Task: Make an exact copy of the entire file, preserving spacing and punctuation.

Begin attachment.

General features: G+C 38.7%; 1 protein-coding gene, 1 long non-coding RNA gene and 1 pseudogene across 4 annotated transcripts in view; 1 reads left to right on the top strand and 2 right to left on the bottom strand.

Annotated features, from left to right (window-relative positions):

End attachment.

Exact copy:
General features: G+C 38.7%; 1 protein-coding gene, 1 long non-coding RNA gene and 1 pseudogene across 4 annotated transcripts in view; 1 reads left to right on the top strand and 2 right to left on the bottom strand.

Annotated features, from left to right (window-relative positions):